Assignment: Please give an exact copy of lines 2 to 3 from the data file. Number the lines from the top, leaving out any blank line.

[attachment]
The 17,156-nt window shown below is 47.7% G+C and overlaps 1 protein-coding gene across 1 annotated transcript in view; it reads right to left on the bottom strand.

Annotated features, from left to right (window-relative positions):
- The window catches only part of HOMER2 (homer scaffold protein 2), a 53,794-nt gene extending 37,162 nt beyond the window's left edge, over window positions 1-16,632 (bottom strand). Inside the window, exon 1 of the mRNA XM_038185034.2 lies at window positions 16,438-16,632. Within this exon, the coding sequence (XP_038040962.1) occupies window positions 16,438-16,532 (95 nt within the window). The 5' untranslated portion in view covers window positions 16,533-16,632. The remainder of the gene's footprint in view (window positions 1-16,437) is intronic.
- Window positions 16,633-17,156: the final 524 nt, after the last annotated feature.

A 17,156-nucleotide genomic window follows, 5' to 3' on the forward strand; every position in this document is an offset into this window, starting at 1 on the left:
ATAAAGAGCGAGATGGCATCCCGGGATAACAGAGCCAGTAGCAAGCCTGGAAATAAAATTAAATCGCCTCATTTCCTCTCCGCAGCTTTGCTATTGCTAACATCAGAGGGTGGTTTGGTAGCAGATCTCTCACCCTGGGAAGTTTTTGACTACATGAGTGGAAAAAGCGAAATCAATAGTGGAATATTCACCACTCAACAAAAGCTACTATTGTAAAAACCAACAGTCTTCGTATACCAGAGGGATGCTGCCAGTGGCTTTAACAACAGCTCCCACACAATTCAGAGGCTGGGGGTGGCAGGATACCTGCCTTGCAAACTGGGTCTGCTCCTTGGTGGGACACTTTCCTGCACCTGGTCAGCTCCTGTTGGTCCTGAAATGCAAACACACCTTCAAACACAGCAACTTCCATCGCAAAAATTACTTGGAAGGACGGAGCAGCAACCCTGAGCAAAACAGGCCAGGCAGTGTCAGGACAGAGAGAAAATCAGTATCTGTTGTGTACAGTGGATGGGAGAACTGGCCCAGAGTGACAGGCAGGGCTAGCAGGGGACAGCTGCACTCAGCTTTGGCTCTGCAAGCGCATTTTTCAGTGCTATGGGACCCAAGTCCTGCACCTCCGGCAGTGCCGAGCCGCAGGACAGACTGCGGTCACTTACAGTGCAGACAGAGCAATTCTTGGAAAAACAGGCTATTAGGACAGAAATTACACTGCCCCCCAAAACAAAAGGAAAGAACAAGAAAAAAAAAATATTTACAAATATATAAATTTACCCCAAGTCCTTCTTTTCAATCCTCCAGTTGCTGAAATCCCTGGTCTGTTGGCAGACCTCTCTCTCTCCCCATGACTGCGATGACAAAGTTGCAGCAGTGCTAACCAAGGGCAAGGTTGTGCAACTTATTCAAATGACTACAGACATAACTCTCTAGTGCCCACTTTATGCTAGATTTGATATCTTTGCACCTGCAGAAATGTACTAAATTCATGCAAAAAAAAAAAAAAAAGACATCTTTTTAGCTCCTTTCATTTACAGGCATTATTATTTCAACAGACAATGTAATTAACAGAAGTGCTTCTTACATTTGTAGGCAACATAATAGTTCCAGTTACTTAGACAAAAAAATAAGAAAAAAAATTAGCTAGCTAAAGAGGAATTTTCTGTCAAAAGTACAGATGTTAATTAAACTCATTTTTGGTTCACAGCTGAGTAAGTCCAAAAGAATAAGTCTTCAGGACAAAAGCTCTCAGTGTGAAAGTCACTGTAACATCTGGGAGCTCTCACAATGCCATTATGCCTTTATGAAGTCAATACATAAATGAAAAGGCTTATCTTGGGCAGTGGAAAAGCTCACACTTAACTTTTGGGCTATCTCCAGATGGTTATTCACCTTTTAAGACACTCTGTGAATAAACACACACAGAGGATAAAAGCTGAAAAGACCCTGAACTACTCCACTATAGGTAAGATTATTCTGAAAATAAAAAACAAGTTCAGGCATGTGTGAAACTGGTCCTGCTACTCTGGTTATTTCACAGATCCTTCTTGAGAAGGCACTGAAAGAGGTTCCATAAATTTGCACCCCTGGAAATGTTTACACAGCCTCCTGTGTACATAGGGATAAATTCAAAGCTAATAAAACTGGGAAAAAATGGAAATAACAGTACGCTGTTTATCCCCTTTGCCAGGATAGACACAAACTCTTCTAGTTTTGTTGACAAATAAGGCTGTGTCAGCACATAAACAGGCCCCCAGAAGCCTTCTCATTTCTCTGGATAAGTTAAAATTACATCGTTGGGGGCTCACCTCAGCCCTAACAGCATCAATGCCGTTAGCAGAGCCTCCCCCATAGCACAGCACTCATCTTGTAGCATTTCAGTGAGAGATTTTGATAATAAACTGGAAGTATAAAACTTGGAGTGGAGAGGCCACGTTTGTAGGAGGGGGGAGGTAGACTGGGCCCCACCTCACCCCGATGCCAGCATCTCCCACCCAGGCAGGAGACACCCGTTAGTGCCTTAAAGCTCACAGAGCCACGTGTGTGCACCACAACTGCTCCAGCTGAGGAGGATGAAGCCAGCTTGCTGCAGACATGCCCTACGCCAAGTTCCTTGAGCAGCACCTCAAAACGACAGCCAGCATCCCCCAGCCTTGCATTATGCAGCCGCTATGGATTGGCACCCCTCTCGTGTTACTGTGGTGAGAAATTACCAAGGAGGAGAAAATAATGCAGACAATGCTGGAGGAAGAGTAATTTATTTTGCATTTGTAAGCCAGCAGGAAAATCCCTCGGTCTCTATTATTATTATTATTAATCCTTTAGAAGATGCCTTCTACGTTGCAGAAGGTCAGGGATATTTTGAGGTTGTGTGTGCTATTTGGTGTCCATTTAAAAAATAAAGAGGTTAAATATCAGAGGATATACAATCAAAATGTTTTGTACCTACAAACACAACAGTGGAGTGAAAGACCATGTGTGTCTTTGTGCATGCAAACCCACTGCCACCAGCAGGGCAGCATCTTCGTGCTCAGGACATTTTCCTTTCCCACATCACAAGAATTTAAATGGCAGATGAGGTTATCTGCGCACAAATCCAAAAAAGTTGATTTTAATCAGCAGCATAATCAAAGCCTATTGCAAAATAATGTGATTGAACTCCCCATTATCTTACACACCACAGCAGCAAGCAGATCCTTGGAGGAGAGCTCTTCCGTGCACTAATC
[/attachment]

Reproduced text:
Annotated features, from left to right (window-relative positions):
- The window catches only part of HOMER2 (homer scaffold protein 2), a 53,794-nt gene extending 37,162 nt beyond the window's left edge, over window positions 1-16,632 (bottom strand). Inside the window, exon 1 of the mRNA XM_038185034.2 lies at window positions 16,438-16,632. Within this exon, the coding sequence (XP_038040962.1) occupies window positions 16,438-16,532 (95 nt within the window). The 5' untranslated portion in view covers window positions 16,533-16,632. The remainder of the gene's footprint in view (window positions 1-16,437) is intronic.